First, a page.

Subwoofers - Grille off or on?

I know speakers always sound best with the grilles off. Does this apply for subs too, or does it not matter?
Personally, my Dali Suite 1.2 subs sound best with the grills on. Go figure! My Spicas sound best with the grill on too!
I know speakers always sound best with the grilles off
The statement above is not accurate,sorry.

Does this apply for subs too, or does it not matter?
You have to experiment and decide for yourself.
I have never had a pair of full range speakers that sounded better with grills so I never use them. 3 of the 4 pairs of subs I have have no grill over the speaker, being either upward firing or downward firing. I do have grills on my Nelson Reed 1204s. Considering the frequencies involved I doubt that the grills would be audible; usually the problem with grills is treble attenuation, which of course does not apply here.
Wrong. It depends on the baffle design. Many speakers will definitely sound better with the grill on.

A grill on or off is irrelevant for a subwoofer and makes no difference.
I don't know the answer but perhaps Tpreaves objected to the word "always" in the statement.

It could be some speakers are designed to be accurate with grills in place and removing them may be pleasing to some and worse for others.

Experiment and decide for yourself is not a bad suggestion either.
Just which speakers do you have in mind? Are you saying that the ones I have listened to really sound better with them on? What I said was that I had never heard one sound better. I have not heard all speakers and I doubt if you have heard the ones I listen to. My Mini Utopias did not COME with a grill, did Focal screw up their sound? All the grill can do is attenuate the treble, do you want that done? The only really transparent grills ever made were the old foam ones like JBL use to use, effective but looked cheap. Even the Quads were considered to sound better uncovered.
Stan some speaker grills have built in tuning material for the tweeter for example. If a grill does in fact attenuate the treble some speakers may infact be made with a hot tweeter to account for the grills. Its matter of opinion and personal choice but it is not fact.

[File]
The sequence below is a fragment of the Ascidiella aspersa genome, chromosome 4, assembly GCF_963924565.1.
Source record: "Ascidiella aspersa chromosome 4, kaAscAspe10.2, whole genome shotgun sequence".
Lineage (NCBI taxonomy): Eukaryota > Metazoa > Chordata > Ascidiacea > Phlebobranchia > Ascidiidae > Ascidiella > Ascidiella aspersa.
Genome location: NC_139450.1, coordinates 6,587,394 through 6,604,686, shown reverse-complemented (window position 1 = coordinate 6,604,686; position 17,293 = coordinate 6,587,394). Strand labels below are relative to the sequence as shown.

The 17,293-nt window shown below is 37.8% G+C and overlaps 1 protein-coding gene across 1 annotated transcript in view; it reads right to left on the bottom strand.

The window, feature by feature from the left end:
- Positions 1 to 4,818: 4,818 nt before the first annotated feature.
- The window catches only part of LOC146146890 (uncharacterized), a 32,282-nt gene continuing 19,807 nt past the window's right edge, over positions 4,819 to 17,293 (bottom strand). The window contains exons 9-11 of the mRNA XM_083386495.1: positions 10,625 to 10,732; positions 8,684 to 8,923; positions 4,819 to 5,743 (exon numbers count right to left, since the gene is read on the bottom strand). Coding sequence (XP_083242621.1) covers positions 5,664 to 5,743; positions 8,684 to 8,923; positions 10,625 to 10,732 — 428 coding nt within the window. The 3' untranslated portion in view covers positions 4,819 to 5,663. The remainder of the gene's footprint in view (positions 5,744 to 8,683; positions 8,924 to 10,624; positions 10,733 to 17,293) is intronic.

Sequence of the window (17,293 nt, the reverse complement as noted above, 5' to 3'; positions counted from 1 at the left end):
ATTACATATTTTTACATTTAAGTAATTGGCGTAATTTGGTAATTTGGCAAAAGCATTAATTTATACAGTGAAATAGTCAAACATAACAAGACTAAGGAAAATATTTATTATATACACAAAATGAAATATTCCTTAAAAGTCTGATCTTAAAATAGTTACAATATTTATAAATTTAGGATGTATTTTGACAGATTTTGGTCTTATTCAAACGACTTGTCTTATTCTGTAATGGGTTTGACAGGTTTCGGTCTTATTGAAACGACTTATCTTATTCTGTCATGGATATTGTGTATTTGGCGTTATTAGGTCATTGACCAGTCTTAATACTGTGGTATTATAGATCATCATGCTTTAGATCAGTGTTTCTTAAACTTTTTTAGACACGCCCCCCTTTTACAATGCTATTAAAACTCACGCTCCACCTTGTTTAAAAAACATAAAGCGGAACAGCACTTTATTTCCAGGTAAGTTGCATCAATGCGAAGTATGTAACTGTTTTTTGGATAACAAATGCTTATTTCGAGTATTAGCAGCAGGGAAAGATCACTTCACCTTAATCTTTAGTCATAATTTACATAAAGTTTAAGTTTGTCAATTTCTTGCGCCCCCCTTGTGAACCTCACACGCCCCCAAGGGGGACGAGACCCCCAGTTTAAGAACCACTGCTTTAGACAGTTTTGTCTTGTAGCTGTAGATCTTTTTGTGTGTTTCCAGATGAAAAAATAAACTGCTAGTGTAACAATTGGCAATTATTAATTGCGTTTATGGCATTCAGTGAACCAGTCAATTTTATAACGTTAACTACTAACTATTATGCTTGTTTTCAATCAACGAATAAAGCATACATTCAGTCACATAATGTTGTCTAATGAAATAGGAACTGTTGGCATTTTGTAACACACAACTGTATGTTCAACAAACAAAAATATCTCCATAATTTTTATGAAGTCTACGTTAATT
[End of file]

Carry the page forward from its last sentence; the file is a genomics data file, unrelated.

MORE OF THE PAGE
I dont like the look of speakers with grills off, reminds me of college kids for some reason but I also dont hear a negative in sound so that works for me, others like them off and thats cool too.

I used to think speakers sounded better with the grills off, but I've changed my ways. Now I like the sound better with grills on, but I find it hard to believe it would make a difference on a subwoofer.
Statements that use the word "always" without qualification are always wrong. :)

-- Al
You know, before I joined this forum I had no idea of the power other people appear to think I possess. I had previously regarded myself as unquestionably the worlds foremost authority on my own opinion. When I make a statement like " I have never heard a speaker that sounded better with the grills on" I am recounting my own experience, not making existential statements about the nature of the universe. Some of you out there appear to think that such a statement, if uncorrected, will do damage to the tender minds of the less experienced. Raul recently accused me of ignorantly misleading the uninformed by disagreeing with him about the relative merits of two tonearms. Unlike him, I do not consider myself a GURU and feel free to express myself with the expectation that readers will regard such utterances not as expressions of the REVEALED TRUTH but simply as the current thinking of a very fallible audiophile. So chill out , my opinions are mine alone and binding on no one else whatsoever.
Yes, no grills when listening. I know, WAF is at play, so put them on when not playing them. If you have cats, it is another story.

You seem to be overly defensive or are puffing yourself, because I didn't see a single post in the thread that questioned your experience in listening to speakers with or without grills. The complaint about the use of the term always referred to the premise of OP's opening question.

You seem the one with the need to chill.

If its operating as a true subwoofer below 50hz or so then you shouldn't hear any difference on or off. Unless it vibrating on baffle.
Some loudspeakers are designed to be used with grilles in place some without.
Post removed 
I'm with Johnk on this one. The rational part of my brain thinks the wavelengths of a subwoofer's output would be much longer than the point at which diffraction effects would be audible. However, sub grills can darn sure rattle. I'd get a test tone cd like the ones Rives or Stereophile sells and check to make sure no grill buzzes need attention. I've had to use dabs of Blutack to damp the odd buzz in a sub grill.
Grille cloth behaves differently at each frequency. In the bass, a great deal of air is literally always 'stuck' to a woofer's cone- the larger the woofer, the deeper/thicker that layer.

Therefore, any cloth will act as a drag on that moving mass. This means it inhibits dynamic response (not so much steady-state) with a time lag, as it follows the cone's motion imprecisely.

Cloth also keeps more air molecules trapped next to the cone, and next to itself. This again changes the moving mass (and also varying with the SPL), and therefore changes the cabinet's bass tuning (again, varying with the SPL).

We find it easy to hear cloth soften the attack of a kick-drum and reduce the percussiveness of a string bass. It is best described as hearing a 'mumble' or a 'stumble' in the 50-70Hz range.

However, in that frequency range, most subwoofers have tremendous amounts of time-delay/phase shift built-in, which swamps our ability to hear such a difference.